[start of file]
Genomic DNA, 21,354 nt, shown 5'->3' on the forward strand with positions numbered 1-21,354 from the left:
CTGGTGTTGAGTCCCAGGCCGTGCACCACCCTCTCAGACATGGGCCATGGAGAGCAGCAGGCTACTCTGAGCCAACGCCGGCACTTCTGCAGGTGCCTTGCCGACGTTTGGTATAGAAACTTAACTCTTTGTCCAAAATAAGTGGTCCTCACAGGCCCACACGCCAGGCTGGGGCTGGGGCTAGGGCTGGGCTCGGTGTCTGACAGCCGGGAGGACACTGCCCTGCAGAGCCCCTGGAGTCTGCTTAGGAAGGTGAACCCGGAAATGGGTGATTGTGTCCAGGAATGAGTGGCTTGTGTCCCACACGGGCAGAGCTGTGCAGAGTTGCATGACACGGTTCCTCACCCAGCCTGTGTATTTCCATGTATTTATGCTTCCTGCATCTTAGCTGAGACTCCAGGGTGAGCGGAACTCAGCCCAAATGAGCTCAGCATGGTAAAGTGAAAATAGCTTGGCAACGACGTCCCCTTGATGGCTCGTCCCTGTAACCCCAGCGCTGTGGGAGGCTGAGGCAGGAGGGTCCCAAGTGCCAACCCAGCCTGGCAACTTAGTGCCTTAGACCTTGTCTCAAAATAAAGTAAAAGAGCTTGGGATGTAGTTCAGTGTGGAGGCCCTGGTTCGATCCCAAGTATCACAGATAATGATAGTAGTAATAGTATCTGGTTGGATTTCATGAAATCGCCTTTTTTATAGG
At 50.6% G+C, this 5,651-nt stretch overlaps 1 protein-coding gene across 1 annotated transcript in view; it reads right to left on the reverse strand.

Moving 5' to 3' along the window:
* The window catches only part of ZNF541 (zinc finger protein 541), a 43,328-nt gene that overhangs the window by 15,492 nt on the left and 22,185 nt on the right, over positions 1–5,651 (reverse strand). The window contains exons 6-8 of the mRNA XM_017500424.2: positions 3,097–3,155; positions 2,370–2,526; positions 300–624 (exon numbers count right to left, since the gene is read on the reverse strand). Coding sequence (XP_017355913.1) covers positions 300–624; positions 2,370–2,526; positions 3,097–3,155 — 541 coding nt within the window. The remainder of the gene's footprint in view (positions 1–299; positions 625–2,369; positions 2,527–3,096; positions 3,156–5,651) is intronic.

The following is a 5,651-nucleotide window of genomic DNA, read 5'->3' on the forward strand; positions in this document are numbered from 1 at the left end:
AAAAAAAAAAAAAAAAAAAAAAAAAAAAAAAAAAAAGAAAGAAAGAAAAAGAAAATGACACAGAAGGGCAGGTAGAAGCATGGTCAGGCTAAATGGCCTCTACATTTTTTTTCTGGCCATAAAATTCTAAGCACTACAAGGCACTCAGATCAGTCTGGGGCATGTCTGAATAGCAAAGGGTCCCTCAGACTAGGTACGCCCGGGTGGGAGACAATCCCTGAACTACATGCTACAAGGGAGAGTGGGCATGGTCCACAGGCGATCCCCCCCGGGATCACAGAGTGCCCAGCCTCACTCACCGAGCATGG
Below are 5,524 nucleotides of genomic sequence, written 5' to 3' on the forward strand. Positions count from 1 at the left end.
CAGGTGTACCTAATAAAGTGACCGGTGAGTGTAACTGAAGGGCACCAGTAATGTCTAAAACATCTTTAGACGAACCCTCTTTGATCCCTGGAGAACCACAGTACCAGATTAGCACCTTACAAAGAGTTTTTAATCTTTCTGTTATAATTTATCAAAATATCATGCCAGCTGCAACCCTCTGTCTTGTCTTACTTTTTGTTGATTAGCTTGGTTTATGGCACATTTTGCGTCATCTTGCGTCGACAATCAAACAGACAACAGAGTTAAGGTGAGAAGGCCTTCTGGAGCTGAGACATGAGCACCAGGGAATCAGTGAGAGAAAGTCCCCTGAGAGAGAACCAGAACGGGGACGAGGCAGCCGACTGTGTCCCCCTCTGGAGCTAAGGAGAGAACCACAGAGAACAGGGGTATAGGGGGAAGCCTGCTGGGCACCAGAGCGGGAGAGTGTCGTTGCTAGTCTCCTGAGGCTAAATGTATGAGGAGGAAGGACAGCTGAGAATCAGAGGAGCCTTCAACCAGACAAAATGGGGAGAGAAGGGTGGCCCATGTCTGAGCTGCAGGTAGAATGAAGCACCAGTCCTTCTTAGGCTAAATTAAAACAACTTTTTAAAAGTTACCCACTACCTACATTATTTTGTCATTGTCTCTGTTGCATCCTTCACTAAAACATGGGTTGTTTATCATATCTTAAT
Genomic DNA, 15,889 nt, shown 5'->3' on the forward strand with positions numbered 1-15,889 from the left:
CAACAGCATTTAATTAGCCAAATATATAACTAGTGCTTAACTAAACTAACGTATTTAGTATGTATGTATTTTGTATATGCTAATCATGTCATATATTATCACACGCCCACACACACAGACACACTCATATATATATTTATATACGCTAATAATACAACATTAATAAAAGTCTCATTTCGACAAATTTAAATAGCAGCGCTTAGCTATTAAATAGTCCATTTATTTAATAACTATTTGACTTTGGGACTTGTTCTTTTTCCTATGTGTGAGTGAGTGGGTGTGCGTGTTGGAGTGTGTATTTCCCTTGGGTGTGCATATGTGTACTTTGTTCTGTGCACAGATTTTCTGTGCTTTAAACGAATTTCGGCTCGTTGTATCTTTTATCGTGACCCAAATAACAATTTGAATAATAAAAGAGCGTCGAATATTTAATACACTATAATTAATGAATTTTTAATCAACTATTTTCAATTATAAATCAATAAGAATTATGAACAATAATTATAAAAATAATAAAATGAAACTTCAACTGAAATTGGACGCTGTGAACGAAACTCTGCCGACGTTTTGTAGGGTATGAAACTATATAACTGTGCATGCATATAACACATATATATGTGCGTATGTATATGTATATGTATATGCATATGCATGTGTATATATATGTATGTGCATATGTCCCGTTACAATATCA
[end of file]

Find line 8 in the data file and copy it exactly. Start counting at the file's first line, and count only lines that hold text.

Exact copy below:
Below are 5,524 nucleotides of genomic sequence, written 5' to 3' on the forward strand. Positions count from 1 at the left end.